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The surgeon general's young daughter got COVID. This is what he wants you to know

U.S. Surgeon General Vivek Murthy says he wishes vaccines for kids under 5 were available, but that more data is needed first.
Saul Loeb
AFP via Getty Images
U.S. Surgeon General Vivek Murthy says he wishes vaccines for kids under 5 were available, but that more data is needed first.

This past Sunday, U.S. Surgeon General Vivek Murthy wasn't a leading scientific voice on the pandemic — he was another worried parent whose young daughter had just tested positive for COVID.

"She's doing OK. She's congested, she's having intermittent fevers still, and she's telling us her throat is hurting her a lot," he told NPR on Wednesday. "But thankfully, she's breathing OK and she's still smiling often, which makes us happy as her parents."

Murthy's daughter is four years old and not yet eligible for a vaccine. When he first revealed the news on Twitter on Tuesday, he wrote that while he wished a vaccine was available for kids under five, more data was still needed from clinical trials for that to happen.

Murthy spoke with All Things Considered about vaccines, parenting during the pandemic, and whether this experience had made him rethink how he talked to parents of young children in his role as surgeon general.

This interview has been edited for length and clarity.

Interview highlights

On what went through his mind when he saw the positive test

I've been certainly thinking about COVID and talking to people about COVID for the better part of two years, even before I was surgeon general. But when it hits home, it always feels a bit different.

I just had this sinking feeling, thinking, 'Oh my gosh, she's four years old, she's not vaccinated because there is no vaccine available for her age group.' And as a parent, my questions were: Is she going to be OK? Could I have done something else to have prevented her from getting sick?

We have her wearing a mask in school, we take as many precautions as we can, but you know, my wife and I did feel some guilt, wondering if we maybe did something wrong that may have created more exposure for her. So that's what was going through our heads.

On whether he feels frustration at how hard it is, even as the surgeon general, to keep very young kids who still cannot be vaccinated safe

In that moment, especially, but even in the many months prior to that, I had wished that we had a vaccine for kids under five. Thankfully, we've got a vaccine for children five and up, and for all adults. These under kids under five, like my daughter, are the ones who still don't have that protection. I wish we had that. But I also know that we need to make sure we have good data and that data is thoroughly assessed by the FDA.

I do think they're moving as quickly as they possibly can. They, in fact, took this step which is unusual of proactively asking [Pfizer-BioNTech] to look at the data for two shots, even though there's a trial ongoing for three shots, because they wanted to know if there's even a chance that the two shots had a good result for kids. They wanted to make that vaccine available as soon as possible. But the data wasn't good enough to meet their threshold, which is why they now need to wait for three doses.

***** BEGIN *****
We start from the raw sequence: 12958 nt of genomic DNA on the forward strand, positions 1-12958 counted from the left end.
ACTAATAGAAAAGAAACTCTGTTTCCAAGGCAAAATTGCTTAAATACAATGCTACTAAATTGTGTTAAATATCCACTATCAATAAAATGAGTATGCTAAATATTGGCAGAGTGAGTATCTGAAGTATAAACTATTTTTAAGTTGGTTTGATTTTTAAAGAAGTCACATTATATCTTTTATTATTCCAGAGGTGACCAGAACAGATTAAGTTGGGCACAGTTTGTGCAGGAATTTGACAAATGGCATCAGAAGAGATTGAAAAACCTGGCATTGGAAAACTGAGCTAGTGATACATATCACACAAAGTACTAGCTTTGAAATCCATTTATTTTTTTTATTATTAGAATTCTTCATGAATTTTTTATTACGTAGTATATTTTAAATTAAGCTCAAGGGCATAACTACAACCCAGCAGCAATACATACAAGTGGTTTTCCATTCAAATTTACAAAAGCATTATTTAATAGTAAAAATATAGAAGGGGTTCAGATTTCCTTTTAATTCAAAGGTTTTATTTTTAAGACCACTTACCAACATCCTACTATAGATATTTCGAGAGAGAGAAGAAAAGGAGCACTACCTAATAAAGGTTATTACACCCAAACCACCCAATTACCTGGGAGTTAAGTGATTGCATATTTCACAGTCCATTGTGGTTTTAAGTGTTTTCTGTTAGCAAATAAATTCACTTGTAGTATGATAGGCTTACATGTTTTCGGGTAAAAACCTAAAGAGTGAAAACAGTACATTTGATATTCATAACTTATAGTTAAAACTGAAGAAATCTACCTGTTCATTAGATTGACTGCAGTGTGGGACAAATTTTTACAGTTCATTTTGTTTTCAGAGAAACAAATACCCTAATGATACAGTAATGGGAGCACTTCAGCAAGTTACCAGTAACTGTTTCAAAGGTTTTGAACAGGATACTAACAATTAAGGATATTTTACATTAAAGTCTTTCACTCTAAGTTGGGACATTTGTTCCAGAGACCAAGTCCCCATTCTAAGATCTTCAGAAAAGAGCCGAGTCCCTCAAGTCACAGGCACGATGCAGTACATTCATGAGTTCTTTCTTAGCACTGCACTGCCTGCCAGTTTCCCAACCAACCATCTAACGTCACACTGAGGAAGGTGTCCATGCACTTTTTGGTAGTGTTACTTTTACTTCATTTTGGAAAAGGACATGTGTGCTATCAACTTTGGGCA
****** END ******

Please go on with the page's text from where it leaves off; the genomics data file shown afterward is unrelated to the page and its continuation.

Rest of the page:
So they're being proactive, like you've got to do during a pandemic. But the most important thing is we've got to make sure that vaccine is safe and effective, and they won't compromise on that standard.

On whether this has made him rethink how he is talking to other parents of young children in his role as surgeon general

This emphasizes to me just how important the job of parenting is and how hard it's been during this pandemic. It's not like parenting was a walk in the park prior to the pandemic, but parents have just really had an incredibly difficult time during these last two years. And even though, you know, I'm the one whose daughter got sick on Sunday, there are millions of parents who have gone through this exact experience and had to navigate these issues, make decisions with limited information.

My hope is coming out of this that we can also do more as a society to support parents. You know, I can work from home, for example, my wife has a flexible work situation, but many parents don't. And more broadly, I just hope we can recognize that while parenting may not generate a paycheck, it is incredibly important work and it's hard for me to think of a job that's more important than raising the next generation.

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Mary Louise Kelly is a co-host of All Things Considered, NPR's award-winning afternoon newsmagazine.
Courtney Dorning has been a Senior Editor for NPR's All Things Considered since November 2018. In that role, she's the lead editor for the daily show. Dorning is responsible for newsmaker interviews, lead news segments and the small, quirky features that are a hallmark of the network's flagship afternoon magazine program.